Ratner Distinguished Teaching Award | Biographies

People involved in Writing about the Performing Arts at Ohio State

Morgan Amonett is a second-year student studying classics (Ancient Greek and Latin) and mathematics. She is a research assistant with the Herodotos Project, an Ohio State-led digital humanities endeavor seeking to establish an ethnolographic database of groups, individuals, and geographic locations mentioned in the Ancient Greek and Latin corpora litterarum. She is also a volunteer survivor advocate with the Sexual Assault Resource Network of Central Ohio (SARNCO) and a manuscript editor for the Journal of Undergraduate Research at Ohio State (JUROS). Among other things, she is interested in powerful ancient women, backpacking, and specialty coffee. Amonett is originally from Toledo, Ohio.

Jacqueleen Bordjadze is a fourth-year undergraduate at Ohio State, majoring in dance and English. As a dancer, she has performed works by Ann Sofie Clemmensen, Susan Van Pelt Petry, Gina Hoch-Stall, Lexi Stilianos, and Calder White, among others. Her choreography has been produced in the Department of Dance’s 2018 and 2019 Winter Concerts, as well as in the Dance Denmark study abroad performances in Odense and Aalborg, Denmark. As a writer, she works as a writing tutor and reads poetry submissions for the Journal, a literary magazine published through Ohio State. Bordjadze is from Columbus, Ohio, and her thesis research focuses on the human relation to nature and natural disasters, as seen in both writing and performance art.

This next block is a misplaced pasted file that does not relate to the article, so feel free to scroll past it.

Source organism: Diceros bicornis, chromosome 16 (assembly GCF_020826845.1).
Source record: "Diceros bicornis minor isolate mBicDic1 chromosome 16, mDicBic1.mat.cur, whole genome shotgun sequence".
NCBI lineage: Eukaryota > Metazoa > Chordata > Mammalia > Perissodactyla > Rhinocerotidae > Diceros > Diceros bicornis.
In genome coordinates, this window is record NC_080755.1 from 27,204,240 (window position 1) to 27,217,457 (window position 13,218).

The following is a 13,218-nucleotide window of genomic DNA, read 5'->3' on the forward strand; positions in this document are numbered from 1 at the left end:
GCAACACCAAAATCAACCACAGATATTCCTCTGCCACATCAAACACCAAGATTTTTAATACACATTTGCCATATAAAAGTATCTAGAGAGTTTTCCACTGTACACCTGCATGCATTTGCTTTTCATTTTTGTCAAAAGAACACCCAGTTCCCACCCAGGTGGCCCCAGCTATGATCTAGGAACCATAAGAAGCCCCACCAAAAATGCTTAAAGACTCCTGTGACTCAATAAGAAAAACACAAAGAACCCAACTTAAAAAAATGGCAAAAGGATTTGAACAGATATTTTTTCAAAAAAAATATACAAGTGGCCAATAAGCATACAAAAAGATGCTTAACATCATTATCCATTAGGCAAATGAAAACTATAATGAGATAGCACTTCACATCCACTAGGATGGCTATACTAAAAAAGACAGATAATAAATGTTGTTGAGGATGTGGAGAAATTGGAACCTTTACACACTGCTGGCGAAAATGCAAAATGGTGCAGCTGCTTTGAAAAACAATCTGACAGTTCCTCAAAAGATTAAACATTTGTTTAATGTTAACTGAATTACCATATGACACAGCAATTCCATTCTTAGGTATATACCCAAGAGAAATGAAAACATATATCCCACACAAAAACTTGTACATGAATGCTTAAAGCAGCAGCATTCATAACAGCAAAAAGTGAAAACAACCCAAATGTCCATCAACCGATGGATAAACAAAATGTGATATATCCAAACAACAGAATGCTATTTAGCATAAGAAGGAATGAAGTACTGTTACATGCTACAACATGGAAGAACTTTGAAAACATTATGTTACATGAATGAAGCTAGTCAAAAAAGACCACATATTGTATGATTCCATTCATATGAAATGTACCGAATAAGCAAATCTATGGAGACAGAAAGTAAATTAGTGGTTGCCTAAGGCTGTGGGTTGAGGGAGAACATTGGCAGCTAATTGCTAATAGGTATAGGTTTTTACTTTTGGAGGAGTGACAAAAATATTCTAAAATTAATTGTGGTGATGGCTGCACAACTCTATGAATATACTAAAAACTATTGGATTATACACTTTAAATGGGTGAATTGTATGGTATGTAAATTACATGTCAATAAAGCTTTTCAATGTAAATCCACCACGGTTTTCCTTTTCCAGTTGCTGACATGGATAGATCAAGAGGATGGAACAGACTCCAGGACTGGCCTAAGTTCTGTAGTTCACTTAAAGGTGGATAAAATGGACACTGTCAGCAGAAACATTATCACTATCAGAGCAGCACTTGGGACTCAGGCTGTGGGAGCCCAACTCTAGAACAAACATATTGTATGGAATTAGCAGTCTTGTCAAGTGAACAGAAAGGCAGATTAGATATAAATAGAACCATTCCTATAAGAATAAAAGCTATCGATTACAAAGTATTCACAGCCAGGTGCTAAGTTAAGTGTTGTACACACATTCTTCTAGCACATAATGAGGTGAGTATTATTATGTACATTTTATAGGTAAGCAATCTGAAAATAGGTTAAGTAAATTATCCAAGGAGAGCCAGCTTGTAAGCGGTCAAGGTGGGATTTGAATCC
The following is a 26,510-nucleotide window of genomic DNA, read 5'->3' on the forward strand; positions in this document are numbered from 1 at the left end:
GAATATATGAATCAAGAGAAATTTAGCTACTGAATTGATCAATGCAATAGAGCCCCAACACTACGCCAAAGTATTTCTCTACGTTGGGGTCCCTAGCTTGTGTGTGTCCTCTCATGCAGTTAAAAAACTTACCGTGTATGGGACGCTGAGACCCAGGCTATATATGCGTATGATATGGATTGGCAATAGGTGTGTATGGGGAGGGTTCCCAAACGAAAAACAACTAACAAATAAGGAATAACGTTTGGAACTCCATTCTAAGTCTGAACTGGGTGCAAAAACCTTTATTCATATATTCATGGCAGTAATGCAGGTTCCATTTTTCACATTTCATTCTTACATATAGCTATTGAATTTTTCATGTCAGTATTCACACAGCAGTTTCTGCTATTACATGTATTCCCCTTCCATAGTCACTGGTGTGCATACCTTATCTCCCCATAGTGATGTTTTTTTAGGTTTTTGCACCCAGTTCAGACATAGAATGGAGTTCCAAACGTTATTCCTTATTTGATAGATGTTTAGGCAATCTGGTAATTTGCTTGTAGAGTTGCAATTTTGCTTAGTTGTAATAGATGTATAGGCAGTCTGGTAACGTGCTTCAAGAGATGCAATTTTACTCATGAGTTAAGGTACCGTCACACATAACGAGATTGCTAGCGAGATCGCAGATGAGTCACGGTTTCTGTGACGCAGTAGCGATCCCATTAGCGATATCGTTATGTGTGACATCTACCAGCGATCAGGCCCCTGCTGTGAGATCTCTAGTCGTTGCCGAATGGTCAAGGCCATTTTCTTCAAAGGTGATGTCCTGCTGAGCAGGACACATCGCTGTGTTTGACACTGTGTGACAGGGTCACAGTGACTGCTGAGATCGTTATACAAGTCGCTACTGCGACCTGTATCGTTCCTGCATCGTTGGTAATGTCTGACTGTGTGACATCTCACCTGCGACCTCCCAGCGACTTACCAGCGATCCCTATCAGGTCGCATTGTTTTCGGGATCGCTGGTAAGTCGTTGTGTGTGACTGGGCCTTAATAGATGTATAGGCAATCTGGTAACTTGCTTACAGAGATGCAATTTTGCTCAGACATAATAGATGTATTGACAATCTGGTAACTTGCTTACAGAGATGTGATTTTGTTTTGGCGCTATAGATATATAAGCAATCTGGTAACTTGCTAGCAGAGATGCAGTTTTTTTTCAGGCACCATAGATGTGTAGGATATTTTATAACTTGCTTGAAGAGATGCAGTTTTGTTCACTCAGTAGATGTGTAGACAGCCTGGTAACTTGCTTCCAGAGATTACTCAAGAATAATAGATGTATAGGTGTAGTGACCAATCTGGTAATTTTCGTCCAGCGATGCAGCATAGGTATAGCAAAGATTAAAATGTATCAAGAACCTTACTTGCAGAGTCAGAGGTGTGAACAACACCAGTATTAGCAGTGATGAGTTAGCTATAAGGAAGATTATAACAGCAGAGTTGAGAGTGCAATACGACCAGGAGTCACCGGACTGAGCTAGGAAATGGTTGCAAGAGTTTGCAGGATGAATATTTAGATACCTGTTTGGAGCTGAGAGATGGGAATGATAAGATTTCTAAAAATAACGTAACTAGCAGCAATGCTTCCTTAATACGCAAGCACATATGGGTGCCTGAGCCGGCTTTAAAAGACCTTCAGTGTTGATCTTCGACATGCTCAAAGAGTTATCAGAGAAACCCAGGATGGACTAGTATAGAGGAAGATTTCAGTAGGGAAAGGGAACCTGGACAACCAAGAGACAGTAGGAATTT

Rani Bawa is a third-year undergraduate honors student majoring in neuroscience and minoring in dance and clinical psychology. She is the president of Project HEAL Ohio State, a nonprofit organization fundraising to provide eating disorder treatment grants and raising eating disorder awareness. She is also a research assistant in two neuropsychology labs and a member of the Chimes Junior Class Honorary. Her career aspirations are to study clinical psychology in graduate school and to find a way to incorporate dance-based movement therapy into treatment of mental and neurological disorders.

Demetra Chiafos is originally from Iowa. Ohio State gave her the opportunity to pursue both of her passions through a dual degree in dance and the Japanese language. She grew up training at a competition dance studio and was coached by Margaret Eginton in high school. Chiafos has studied Japanese since the age of 12. After graduation, she hopes to work as a Japanese translator and as a dance researcher, writer, performer, choreographer, and/or filmmaker.

Professor in dance at Ohio State, Karen Eliot danced in the Merce Cunningham Dance Company in the 1980s. With Daniel Roberts, she staged Cunningham MinEvents at the Wexner Center’s Leap Before You Look exhibit (2016), and the Parallel Connections concert (2017).  She is the recipient of Ohio State’s Alumni Award for Distinguished Teaching (2016) and the Ronald and Deborah Ratner Distinguished Teaching Award (2018) to oversee a student-led publication of criticism and responses to the Wexner Center’s 2019–20 performing arts season. Her most recent book is Albion’s Dance: The British Ballet during the Second World War (2016) and is a coeditor of Dance Chronicle